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Sword of the Stranger is very much a homage to the whole period samurai flick, or jidaigeki. All the affectations are here: the nameless ronin, copious violence and gore, initial reluctance to drawn steel, vicious enemy/rival seeking a worthy opponent, etc. etc. It’s certainly not what I would call incredibly ambitious, but it’s excellence is found not so much in originality but rather in how perfect the execution is. It is the attention paid to a lot of subtle details – no frame is ever really wasted. Rarou’s fighting style, for example, is noticeably “Chinese” in some aspects (these come through more in his final duel) and would not feel terribly out of place in a wuxia film. Some spoilers to follow after the break.

Rather Confucian of him.

Rather Confucian of him.

There is a rather interesting side to Sword of the Stranger: the decision to cast the Chinese as the antagonists (if not outright villains), and the inclusion of foreigners in the story. On the one hand, you could certainly read this in a similar fashion to Ikkitousen and conclude that the film is an indictment of blind loyalty to traditional values and ideas of cultural supremacy – in an attempt to hold the warlord Shogen at bay, the Chinese take his lord hostage. Unfortunately for the Chinese, Shogen sees this as a perfect opportunity to rise in rank and simply has his loyal suboordinate kill his lord with an arrow, then proceeds to rally his lord’s army to his side to take down the Chinese. The Chinese are of course understandably aghast at the barbaric notion of a servant turning against the master (with the foreign warrior among them, Rarou, smirking all the while).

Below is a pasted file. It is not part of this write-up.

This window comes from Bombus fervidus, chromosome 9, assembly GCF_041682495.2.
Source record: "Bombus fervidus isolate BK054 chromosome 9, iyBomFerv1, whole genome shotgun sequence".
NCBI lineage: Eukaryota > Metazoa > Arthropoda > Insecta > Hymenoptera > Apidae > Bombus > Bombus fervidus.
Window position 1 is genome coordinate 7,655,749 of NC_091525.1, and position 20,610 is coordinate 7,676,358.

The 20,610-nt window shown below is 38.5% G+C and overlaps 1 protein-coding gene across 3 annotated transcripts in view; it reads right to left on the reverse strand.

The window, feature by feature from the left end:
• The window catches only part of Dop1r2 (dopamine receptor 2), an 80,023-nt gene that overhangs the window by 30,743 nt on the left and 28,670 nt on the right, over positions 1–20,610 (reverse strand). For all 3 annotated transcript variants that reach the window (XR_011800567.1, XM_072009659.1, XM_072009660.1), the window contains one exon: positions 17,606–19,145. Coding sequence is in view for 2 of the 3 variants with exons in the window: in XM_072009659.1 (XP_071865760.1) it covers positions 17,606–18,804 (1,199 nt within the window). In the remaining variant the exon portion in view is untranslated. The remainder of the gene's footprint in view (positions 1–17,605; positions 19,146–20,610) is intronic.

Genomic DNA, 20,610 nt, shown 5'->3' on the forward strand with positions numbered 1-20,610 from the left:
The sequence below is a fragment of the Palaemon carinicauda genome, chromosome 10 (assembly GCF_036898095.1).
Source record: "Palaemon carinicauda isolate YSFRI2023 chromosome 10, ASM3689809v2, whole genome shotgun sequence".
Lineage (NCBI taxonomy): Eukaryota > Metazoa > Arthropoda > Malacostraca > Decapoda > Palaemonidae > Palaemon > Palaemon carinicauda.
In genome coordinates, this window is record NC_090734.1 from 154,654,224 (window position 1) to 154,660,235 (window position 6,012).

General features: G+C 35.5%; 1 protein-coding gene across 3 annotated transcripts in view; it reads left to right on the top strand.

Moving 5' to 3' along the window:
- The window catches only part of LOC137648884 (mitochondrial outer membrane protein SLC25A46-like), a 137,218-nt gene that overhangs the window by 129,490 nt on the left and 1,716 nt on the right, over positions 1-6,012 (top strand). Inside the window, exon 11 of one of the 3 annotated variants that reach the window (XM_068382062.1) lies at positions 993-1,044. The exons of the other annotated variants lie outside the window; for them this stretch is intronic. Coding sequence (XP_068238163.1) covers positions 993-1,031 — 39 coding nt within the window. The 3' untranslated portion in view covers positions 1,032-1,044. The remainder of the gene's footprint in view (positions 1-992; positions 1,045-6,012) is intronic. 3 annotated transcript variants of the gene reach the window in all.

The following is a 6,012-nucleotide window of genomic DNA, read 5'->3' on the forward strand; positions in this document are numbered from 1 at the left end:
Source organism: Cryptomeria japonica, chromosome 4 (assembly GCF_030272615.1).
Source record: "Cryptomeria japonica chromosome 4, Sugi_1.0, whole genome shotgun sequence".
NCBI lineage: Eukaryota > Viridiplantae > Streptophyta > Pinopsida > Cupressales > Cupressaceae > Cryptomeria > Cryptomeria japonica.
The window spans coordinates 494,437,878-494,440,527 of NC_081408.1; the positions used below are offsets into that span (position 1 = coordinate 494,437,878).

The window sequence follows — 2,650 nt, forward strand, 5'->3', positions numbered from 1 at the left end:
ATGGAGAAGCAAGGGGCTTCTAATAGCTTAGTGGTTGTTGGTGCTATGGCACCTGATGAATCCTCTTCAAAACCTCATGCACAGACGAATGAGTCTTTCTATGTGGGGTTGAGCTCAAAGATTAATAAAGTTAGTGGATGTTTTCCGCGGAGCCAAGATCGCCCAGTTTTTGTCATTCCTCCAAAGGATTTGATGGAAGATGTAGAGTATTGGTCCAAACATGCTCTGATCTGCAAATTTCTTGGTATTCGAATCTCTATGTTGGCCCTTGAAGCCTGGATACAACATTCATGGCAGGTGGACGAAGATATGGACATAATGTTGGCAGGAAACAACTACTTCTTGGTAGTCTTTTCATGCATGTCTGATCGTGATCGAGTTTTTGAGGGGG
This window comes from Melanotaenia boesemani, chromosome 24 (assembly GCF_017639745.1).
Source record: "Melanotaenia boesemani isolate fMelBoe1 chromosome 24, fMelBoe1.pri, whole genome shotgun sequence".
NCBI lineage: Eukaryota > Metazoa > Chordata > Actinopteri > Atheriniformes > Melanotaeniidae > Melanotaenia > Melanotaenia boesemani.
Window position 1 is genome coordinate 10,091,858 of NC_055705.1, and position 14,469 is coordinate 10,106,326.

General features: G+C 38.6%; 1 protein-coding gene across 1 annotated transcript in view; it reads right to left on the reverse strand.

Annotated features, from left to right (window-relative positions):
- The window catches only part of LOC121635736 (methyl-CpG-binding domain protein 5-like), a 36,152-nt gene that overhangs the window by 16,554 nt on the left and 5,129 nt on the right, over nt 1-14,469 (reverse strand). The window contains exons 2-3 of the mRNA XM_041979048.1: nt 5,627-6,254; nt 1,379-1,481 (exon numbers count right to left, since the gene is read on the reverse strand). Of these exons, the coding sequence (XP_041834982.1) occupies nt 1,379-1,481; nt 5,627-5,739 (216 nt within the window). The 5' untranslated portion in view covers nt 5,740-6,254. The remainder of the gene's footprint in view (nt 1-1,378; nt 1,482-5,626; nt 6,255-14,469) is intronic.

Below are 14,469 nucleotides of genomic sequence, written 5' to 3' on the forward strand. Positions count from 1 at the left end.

Another jidaigeki cliche here, the "you can't do it, it's futile!" moment.

Another jidaigeki cliche here, the "you can't do it, it's futile!" moment.

At the same time, Shogen is certainly not the protagonist of Sword of the Stranger and certainly fits better into the role of a villain. He is, ironically enough, shot and killed by a Chinese arquebus in the battle that follows. The hero of Sword of the Stranger turns out to be Nanashi, the nameless ronin, who chooses to altruistically save Kotaro. Nanashi is neither Chinese nor Japanese – it is revealed his black hair is actually naturally red, and was saved as an infant from a sinking ship.

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Sword of the Stranger is perhaps more about transcending culture, rather than a critique of a specific culture. Despite the fact the film is very much grounded in a jidaigeki aesthetic, the “lone and virtuous wandering hero” is certainly not unique to the genre. Chinese wuxia and American westerns feature a similar sort of scenario, where the hero often has humble origins and is certainly divorced from institutional influence.

Of course, it’s also an amazing action film by BONES, which is probably recommendation enough.

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